Flowering plants of the four seasons


  • Catalogue text

    Flowers are sprinkled along the length of this handscroll, depicted either individually or in combination. The seasons progress from summer (pinks, lilies, sunflower) to autumn (hibiscus, chrysanthemum), then winter (peony, narcissus) and finally spring (camellia, plum). The flowers are mostly studies done in black ink, in the vein of literati flower painting, while colour is sparingly applied to the blossoms only in most cases. Each flower is rendered with sketchlike dark outlines in a very loose, free manner. Stems or leaves burst like fireworks, stretching out to fill the space dynamically. The drooping leaves of the narcissus reach out like fingers, and the chrysanthemum blossoms cascade to the left, rhythmically compelling us to unroll the scroll further.

    In his colophon to the handscroll, Kaisen mentions two famous painters of birds and flowers of the Five Dynasties period in China, Xu Xi (d. c. 975) and Huang Chuan (903-968). Both had reached legendary status in Japan where many works were wishfully attributed to them. Xu Xi and Huang Chuan were actually rivals who competed to surpass each other in their ability to paint flowers and birds as if they were infused with life. Huang Chuan is credited with innovating the technique of painting without outlines. Kaisen writes that, though he may try, he is unable to reach the level of the Five Dynasties painters in capturing the life-force of the flowers in his works.

    Like many artists of his time, Kaisen was fluent in both the Nanga and the Shijō manners. He was from Yamaguchi, was then adopted by a family in Shimonseki, but like many of his time he moved to Kyoto to become a painter and benefit from the many cultural circles and artistic ideas circulating at the time. Kaisen became a student of Matsumura Goshun (1752-1811) and practiced the Shijō style of figure painting at first. Later in life he was heavily influenced by the scholar Rai Sanyō (1780-1832) and painted more in keeping with the Nanga manner, as in this hand¬scroll dated to his later career. The friends travelled together to Nagasaki where, with Sanyō’s encouragement, Kaisen studied the paintings of Chinese artists of the Yuan and Ming dynasties. He also became part of a group of artists that included Tanomura Chikuden and Uragami Gyokudō. In 1856, Kaisen participated in decorating the newly rebuilt Imperial Palace, a project that included no Nanga artists apart from himself, a testament to his versatility and high reputation.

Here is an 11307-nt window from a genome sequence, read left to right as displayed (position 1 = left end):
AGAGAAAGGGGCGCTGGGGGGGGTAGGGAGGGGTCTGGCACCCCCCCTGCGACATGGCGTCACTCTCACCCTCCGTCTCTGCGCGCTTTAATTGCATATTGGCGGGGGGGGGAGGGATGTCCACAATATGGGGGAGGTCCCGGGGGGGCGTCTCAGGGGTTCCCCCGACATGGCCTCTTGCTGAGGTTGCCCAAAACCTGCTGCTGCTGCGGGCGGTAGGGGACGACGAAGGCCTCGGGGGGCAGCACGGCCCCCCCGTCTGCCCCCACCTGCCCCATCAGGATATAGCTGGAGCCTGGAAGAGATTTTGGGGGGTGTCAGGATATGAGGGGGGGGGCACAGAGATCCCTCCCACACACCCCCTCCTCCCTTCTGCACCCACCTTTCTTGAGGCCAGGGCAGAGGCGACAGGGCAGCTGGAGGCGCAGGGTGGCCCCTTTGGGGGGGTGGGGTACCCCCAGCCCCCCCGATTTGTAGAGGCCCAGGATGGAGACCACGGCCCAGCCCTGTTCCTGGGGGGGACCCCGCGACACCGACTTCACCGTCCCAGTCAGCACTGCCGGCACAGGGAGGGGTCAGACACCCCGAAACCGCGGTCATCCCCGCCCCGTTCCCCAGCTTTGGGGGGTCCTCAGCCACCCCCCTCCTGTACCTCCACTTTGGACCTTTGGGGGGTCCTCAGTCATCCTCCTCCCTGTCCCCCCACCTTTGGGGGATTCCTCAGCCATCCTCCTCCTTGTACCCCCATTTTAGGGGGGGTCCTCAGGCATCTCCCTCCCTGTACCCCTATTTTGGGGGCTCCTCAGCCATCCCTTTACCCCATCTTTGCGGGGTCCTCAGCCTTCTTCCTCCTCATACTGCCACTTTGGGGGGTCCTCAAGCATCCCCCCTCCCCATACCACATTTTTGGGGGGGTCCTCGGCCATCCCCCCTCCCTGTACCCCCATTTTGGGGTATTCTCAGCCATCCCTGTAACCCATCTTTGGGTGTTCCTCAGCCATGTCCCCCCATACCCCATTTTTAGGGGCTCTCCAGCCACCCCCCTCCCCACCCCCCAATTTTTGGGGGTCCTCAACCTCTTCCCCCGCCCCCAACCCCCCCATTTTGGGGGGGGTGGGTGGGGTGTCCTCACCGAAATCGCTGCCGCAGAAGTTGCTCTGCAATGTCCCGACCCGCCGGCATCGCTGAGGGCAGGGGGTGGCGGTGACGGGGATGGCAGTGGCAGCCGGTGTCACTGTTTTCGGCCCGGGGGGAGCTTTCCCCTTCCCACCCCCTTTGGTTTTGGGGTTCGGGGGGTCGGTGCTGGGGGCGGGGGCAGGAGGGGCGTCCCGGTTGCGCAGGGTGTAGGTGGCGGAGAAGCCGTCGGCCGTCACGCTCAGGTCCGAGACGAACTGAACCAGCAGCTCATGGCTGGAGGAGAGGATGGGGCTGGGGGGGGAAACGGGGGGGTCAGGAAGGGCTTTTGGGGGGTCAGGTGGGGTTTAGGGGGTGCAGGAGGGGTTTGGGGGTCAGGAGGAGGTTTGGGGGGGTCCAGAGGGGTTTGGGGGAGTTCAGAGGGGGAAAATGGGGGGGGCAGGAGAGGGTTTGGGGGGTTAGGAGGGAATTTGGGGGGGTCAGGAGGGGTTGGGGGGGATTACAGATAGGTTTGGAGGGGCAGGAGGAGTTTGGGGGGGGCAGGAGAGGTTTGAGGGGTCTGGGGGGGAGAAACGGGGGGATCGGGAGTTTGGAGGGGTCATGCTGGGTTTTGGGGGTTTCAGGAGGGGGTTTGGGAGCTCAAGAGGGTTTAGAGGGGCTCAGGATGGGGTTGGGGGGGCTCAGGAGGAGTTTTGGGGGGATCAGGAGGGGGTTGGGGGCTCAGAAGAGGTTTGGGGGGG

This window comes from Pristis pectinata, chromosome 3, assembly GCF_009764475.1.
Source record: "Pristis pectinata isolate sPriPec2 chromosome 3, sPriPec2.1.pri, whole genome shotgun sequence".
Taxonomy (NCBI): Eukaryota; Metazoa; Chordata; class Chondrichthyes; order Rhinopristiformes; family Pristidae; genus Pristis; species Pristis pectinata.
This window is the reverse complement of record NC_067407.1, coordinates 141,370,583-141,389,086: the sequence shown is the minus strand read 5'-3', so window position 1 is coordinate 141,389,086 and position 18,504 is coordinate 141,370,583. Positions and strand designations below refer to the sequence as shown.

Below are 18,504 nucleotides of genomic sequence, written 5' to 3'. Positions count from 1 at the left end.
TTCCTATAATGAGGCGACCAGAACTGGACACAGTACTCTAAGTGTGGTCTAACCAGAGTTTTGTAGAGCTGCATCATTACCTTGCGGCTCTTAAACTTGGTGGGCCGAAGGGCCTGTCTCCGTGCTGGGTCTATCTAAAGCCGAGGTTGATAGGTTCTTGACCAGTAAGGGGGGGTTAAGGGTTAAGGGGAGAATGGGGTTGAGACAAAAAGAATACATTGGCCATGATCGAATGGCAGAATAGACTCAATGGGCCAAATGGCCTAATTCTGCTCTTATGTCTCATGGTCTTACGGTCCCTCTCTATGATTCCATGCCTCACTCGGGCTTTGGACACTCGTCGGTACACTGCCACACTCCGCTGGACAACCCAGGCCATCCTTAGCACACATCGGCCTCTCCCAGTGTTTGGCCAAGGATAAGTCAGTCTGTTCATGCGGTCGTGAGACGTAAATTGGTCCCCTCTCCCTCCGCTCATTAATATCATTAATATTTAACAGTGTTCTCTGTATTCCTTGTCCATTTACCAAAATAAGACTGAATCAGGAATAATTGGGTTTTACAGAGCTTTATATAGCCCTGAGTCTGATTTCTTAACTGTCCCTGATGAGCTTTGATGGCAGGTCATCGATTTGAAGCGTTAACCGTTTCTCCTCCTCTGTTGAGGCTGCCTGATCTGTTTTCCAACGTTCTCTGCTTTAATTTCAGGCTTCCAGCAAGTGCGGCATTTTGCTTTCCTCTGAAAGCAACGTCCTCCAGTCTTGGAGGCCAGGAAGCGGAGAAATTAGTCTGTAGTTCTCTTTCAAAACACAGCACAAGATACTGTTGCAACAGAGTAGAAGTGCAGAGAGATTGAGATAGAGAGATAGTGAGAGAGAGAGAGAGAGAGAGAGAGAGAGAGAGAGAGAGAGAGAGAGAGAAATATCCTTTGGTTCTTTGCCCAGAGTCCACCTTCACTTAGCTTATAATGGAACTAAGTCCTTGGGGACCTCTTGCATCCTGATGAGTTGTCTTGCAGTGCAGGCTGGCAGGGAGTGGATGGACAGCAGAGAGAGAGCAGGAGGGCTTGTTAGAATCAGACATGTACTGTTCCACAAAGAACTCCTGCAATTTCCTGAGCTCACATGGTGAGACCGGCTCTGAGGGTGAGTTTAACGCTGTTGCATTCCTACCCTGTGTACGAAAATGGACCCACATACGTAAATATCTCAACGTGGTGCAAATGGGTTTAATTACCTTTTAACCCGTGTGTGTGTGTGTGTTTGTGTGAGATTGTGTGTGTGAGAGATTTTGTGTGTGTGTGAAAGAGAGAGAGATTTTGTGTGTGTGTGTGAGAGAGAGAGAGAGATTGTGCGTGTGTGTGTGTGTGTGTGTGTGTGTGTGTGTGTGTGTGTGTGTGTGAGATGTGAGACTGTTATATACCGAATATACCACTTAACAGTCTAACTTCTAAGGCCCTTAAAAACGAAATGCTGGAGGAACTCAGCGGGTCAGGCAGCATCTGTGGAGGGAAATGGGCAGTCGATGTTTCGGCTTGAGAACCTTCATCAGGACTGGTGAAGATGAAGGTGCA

In: Katz, Janice, Japanese Paintings in the Ashmolean Museum, Oxford, with an introductory essay by Oliver Impey (Oxford: Ashmolean Museum, 2003)

Further reading

Katz, Janice, Japanese Paintings in the Ashmolean Museum, Oxford, with an introductory essay by Oliver Impey (Oxford: Ashmolean Museum, 2003), no. 7 on pp. 58-59, illus. pp. 58-59

Reference URL

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